What is Spiritual Abuse?
This can include the misuse of the authority of leadership or penitential discipline, oppressive teaching, or intrusive healing and deliverance ministries. Any of these could result in children experiencing physical, emotional or sexual harm. Careful teaching, supervision and mentoring of those entrusted with the pastoral care of children should help to prevent harm occurring in this way.
What is Neglect?
Neglect is the persistent failure to meet a child’s basic physical and/or psychological needs, likely to result in the serious impairment of the child’s health or development. Neglect may involve failing to provide adequate food, clothing and shelter; protection a child from physical and emotional harm or danger; a lack of adequate supervision. It may also include neglect of, or unresponsiveness to, a child’s basic emotional needs.
Signs of Abuse
Children and young people often find it very difficult to talk about the abuse they are experiencing. So adults have a vital role to play in looking out for the possible signs. Although it is sometimes hard to be 100% certain that a child is being abused, there are some of the signs to watch out for:
• A child who is often bruised or injured
• A child who is often very withdrawn
• A child who is often very dirty or smelly
• A child who is often hungry, or under or over-dressed for the time of year
• A child who is often left at home alone
• A child who is often left in unsafe situations, or without medical attention when they need it
• A child who is constantly ‘put down’, insulted, sworn at or humiliated
• A child who seems very afraid of particular adults, and reluctant to be alone with them
• A child who has unexplained changeable emotions, such as depression, anxiety or severe aggression
• A child who shows sexual knowledge or behaviour that is inappropriate for their age
• A child who is growing up in a home where there is domestic violence
• A child who is living with parents or carers who are involved in serious drug or alcohol abuse.
In some cases these signs may have an acceptable explanation. On the other hand, this list does not cover every possibility and other things in the child's behaviour or circumstances may raise concerns that need to be addressed.
Guidance for Safer Working Practice for Adults who work with Children and Young People.
Guidance is provided for Josephites and those involved in schools and parishes to ensure that their behaviour and actions do not place pupils or themselves at risk of harm or of allegations of harm to a pupil. Examples of poor practice which can put adults in a vulnerable position include:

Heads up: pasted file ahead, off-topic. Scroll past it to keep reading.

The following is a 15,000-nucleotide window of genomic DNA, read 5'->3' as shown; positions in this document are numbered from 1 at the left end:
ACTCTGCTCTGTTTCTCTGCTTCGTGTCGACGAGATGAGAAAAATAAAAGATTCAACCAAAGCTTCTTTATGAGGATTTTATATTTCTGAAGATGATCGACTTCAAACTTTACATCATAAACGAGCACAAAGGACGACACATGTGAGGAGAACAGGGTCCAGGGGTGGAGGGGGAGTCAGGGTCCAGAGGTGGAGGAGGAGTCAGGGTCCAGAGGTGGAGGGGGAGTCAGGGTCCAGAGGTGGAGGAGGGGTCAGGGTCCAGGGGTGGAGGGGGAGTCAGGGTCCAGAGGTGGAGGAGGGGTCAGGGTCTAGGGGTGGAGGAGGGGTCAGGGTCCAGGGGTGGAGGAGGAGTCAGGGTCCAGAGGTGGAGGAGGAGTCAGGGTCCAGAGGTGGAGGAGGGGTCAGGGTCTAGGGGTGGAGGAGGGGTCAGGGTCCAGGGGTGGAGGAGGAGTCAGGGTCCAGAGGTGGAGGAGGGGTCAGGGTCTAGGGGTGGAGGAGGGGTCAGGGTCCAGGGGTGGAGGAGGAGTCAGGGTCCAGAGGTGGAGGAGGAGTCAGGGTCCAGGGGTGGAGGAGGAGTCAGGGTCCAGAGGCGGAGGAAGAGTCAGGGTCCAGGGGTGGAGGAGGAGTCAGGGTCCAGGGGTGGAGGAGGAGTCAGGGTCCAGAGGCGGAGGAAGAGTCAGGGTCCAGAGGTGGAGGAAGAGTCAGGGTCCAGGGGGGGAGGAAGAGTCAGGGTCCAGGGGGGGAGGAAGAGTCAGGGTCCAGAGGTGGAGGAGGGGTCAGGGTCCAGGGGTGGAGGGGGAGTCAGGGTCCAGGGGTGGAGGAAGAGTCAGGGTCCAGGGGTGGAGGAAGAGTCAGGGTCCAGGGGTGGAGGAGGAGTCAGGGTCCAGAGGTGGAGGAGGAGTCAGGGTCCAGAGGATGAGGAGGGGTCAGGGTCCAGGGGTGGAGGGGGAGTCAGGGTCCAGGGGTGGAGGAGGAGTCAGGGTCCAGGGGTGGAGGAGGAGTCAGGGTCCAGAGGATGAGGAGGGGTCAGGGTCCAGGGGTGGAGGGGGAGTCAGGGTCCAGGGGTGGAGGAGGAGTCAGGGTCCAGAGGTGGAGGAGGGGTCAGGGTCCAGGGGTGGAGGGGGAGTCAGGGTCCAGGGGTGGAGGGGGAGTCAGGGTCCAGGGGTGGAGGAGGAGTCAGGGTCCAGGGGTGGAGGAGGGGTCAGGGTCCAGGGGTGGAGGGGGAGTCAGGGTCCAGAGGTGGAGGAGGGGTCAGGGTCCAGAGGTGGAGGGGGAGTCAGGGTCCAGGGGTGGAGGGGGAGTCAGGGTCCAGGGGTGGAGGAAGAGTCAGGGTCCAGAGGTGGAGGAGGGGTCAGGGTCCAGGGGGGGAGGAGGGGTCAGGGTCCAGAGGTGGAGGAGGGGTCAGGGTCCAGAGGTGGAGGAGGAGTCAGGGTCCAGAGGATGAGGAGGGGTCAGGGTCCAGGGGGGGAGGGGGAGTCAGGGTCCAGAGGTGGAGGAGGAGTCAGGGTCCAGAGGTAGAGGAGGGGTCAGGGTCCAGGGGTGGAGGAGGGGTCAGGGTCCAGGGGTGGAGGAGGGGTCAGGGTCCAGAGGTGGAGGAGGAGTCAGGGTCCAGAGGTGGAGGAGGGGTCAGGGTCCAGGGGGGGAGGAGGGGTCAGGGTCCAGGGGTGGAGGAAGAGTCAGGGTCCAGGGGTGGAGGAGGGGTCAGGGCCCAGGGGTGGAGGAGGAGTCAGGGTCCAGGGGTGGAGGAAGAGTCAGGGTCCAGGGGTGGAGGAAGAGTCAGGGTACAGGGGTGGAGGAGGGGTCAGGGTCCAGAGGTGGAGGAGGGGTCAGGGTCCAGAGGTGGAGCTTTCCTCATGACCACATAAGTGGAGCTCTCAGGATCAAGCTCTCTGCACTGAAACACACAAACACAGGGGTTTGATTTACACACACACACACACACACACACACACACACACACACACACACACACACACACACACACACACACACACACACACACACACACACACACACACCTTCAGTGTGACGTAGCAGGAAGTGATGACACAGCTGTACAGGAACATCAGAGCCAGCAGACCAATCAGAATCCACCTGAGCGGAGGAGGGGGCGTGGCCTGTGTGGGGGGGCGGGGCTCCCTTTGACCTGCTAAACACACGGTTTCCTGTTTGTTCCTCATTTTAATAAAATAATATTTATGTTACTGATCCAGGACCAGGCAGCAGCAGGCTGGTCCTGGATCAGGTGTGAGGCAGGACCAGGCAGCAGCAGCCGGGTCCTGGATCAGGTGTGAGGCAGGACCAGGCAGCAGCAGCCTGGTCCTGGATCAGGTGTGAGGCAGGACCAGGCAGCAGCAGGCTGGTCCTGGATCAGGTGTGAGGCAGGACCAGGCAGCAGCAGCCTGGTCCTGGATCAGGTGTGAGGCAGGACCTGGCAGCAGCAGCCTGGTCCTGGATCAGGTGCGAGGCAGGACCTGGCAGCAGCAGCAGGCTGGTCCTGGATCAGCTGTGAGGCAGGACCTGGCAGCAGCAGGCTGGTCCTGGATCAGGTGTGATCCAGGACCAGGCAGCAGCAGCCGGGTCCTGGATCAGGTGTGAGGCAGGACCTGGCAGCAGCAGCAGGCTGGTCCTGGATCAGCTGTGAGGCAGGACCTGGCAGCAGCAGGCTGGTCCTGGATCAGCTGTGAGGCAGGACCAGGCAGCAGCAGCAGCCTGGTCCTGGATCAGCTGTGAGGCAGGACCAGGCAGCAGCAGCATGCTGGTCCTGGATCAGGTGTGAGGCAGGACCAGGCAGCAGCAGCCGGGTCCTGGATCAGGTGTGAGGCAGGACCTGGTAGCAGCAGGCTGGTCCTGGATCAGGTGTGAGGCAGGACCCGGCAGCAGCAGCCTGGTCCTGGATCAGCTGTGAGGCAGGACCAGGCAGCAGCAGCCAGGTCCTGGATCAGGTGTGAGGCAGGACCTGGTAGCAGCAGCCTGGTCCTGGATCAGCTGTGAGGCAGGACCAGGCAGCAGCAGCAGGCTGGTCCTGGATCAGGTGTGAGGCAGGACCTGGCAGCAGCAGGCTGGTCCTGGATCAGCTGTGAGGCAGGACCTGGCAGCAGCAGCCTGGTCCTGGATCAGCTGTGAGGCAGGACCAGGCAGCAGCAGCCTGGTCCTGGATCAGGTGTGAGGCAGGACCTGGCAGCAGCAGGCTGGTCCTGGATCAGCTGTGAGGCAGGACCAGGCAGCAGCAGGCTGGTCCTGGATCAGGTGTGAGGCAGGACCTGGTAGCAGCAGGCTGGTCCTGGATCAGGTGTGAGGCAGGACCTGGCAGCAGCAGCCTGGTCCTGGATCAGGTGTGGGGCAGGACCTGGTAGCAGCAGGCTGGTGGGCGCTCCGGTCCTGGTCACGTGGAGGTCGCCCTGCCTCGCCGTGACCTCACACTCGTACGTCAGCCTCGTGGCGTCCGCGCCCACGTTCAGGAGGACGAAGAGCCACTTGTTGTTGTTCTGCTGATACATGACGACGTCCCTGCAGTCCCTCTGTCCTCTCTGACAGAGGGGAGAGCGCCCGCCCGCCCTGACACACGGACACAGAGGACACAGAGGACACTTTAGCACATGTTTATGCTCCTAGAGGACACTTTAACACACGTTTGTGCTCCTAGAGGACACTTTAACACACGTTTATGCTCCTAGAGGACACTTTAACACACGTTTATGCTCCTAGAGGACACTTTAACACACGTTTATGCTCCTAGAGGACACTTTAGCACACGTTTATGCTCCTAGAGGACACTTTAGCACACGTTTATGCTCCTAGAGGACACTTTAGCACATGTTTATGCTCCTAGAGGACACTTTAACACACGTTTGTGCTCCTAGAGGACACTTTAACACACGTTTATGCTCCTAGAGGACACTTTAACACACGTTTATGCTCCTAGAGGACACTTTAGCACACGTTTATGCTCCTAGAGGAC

• One-to-one tuition in private behind closed doors
• Engaging in inappropriate electronic communication with a student
• Conveying a single student in a staff car
• Unreasonable use of physical force to restrain a student
• Physical contact without asking permission or in an inappropriate manner or context
• Joining in competitively while sports coaching
• Keeping photographic images of students at home
The Congregation will ensure this guidance for staff is provided through staff induction programmes and Safeguarding training to ensure that their behaviour and actions do not place students or themselves at risk of harm or allegations of harm to a student.
The responsibilities of those who work in Josephite schools and parishes
All staff should:
• Treat everyone with Politesse, Douceur, Respect, Honesty and Compassion.
• Be example for others.
• Respect a young person’s right to privacy.
• Provide access for young people to talk to others about any concerns they may have.
• Recognise, and allow for, the special needs of young people disabilities and learning difficulties.
• Encourage young people and adults to point out attitudes or behaviour that they do not like.
• Ensure that all teaching is done in a sensitive way taking into consideration the age and maturity of the child and in line with school/parish policies.
• Remember that someone else might misinterpret actions, no matter how well intended.
• Recognise that special caution is required in sensitive moments of counselling when dealing with bullying, bereavement or abuse.
• Respect the cultural, religious and ethnic backgrounds of those you work with.
• Operate robust and sensible health & safety procedures.
• Ensure that teachers and others who are innocent are not prejudiced by false allegations.
• Deal appropriately with every suspicion or complaint of abuse. Staff should not:
• Permit abusive peer activities (e.g. bullying, racial harassment etc.)
• Have any inappropriate physical contact with young people
• Show inappropriate or age-restricted media to young people
• Jump to conclusions about others without checking the facts
• Show favouritism to any individual
• Be drawn into inappropriate attention seeking behaviour such as crushes or tantrums
• Make suggestive remarks or gestures
• Believe ‘it could never happen to them’
• Interview vulnerable young people on their own.